Big Country back on the road
Gary Fitzpatrick • Published 3 Feb 2012 09:30
BIG Country 'elder stateman'' Tony Butler admits the success of the band's come-back has taken even him by surprise.
After winning a new generation of fans at last year's festivals, the band are embarking on a tour to mark the 30th anniversary of their inspirational album 'The Crossing', which will be a "last swan song" celebrating Stuart Adamson's life.
After that their focus will be on the future rather than the past and they hope to have an album of new material ready to be released in the autumn.
"Things couldn't be better," a delighted Tony told the Press. "The band have fired up big style. It's even surprised me to be honest, how good it all feels.
"I was very reticent to start off with. I've kept the wolves at bay for nearly 10 years because I personally didn't feel that the band had a place any more.
"I loved what we'd one so much in our time and I was happy to leave it there. I looked on it as very big and fantastic part of my life that I wasn't going to repeat because one of my best friends had passed away."
After giving re-union talk the cold shoulder with the exception of a fan club convention in 2006 and a brief 25th anniversary tour as a three-piece, Tony had a change of heart when they were approached to take part in a tribute concert for Kirsty MacColl.
"The BBC was putting on a concert and that was something I wouldn't say no to. Kirsty was a great friend and she was married to Steve Lillywhite our producer," said Tony.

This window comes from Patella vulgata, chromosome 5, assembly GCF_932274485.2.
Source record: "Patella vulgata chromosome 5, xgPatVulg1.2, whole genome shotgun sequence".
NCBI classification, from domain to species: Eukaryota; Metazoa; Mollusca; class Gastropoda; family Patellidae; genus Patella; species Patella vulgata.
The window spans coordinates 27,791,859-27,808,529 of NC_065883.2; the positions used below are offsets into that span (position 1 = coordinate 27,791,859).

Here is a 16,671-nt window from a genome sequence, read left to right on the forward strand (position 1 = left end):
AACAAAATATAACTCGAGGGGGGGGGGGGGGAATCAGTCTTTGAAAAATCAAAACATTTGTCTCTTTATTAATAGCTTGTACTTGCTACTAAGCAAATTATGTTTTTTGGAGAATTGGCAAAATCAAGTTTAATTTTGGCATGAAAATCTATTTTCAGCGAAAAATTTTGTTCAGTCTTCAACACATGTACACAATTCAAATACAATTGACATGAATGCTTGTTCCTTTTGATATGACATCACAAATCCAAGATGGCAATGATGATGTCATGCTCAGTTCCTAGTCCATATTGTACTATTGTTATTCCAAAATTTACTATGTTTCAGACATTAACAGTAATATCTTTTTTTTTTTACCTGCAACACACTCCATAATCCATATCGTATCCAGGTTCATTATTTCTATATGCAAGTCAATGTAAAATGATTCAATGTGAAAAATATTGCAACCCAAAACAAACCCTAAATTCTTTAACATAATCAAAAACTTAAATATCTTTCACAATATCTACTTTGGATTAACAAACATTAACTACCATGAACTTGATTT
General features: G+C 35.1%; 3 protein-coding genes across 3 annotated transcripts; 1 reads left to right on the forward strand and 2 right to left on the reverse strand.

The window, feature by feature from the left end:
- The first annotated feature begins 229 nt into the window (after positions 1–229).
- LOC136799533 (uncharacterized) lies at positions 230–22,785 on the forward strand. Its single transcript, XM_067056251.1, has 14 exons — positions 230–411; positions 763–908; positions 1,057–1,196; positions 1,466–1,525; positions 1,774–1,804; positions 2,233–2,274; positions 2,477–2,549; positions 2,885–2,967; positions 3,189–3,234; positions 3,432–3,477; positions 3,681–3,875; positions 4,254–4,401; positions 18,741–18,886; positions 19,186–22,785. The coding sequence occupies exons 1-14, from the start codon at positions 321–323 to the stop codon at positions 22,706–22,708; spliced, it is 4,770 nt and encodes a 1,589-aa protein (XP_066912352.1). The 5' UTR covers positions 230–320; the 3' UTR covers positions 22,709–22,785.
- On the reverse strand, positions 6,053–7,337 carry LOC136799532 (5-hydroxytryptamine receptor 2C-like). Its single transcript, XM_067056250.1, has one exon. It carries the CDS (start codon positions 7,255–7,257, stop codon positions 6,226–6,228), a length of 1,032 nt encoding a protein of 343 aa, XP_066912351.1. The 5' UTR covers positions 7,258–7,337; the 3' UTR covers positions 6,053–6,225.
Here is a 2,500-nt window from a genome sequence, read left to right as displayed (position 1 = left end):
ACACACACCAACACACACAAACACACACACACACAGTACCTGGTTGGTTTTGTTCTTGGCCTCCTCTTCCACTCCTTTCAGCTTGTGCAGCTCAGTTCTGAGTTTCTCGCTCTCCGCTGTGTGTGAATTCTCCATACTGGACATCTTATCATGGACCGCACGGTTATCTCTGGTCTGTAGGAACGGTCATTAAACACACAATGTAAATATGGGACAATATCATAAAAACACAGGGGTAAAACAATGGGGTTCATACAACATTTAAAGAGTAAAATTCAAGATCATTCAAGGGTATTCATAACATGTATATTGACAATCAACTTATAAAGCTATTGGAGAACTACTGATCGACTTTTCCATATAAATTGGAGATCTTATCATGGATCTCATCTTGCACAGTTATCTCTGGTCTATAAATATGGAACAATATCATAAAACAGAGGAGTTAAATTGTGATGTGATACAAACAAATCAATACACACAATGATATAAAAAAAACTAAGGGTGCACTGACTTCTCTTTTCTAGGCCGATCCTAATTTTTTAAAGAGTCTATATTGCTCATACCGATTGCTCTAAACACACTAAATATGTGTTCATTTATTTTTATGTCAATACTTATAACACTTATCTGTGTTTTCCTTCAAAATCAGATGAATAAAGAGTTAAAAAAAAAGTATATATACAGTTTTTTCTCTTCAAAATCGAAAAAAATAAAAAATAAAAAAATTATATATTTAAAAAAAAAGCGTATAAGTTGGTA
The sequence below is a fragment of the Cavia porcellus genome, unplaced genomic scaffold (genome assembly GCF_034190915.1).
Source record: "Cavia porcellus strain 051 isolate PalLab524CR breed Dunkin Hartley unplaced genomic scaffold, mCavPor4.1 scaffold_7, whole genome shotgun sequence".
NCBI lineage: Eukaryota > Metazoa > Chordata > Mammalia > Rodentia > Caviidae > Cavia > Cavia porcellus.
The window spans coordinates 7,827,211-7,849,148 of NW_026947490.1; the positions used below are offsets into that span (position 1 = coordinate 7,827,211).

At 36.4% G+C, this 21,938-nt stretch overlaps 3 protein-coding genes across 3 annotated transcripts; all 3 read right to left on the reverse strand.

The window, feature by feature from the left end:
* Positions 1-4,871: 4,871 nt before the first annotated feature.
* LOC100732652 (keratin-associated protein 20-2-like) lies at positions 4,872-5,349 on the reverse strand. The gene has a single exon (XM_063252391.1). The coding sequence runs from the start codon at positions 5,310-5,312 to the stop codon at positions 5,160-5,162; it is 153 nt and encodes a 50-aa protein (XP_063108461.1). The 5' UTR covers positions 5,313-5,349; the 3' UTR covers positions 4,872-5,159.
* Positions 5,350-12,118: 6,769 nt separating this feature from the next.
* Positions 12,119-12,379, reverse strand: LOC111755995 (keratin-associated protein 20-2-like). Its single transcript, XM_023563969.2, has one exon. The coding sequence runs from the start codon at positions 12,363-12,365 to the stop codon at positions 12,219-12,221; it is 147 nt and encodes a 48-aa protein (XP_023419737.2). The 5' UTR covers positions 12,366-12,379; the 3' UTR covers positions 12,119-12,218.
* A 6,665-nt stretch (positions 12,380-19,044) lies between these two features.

The onerous task of filling the shoes of former front-man Stuart would eventually fall to Mike Peters, of The Alarm.
"All the suggestions that had been coming my way didn't feel right and some of the people we were contacting were a little less than forthcoming," Tony recalled.
"Then Bruce (Watson) said why don't we go with the obvious because he had played with Mike Peters in Dead Men Walking and Mike also played Big Country songs in his set."
In the event, they couldn't put it all together in time for the Kirsty concert but they pushed ahead with plans for a re-union tour in January 2011.
"We spent three days down at the Substation in Rosyth rehearsing and it was phenomenal the amount of work we got through in that short space of time."
Right at the start of 2011 they played an emotional hometown gig at the Alhambra. "That was a tough one. Before the gig we met so many people who knew Stuart and we knew members of his family were going to be there.
"It was very moving to a degree but we needed to acquit ourselves well that night. We had to put in a storming performance. The audience weren't going to let us do anything but a storming performance. It went really well and there was a sense of relief."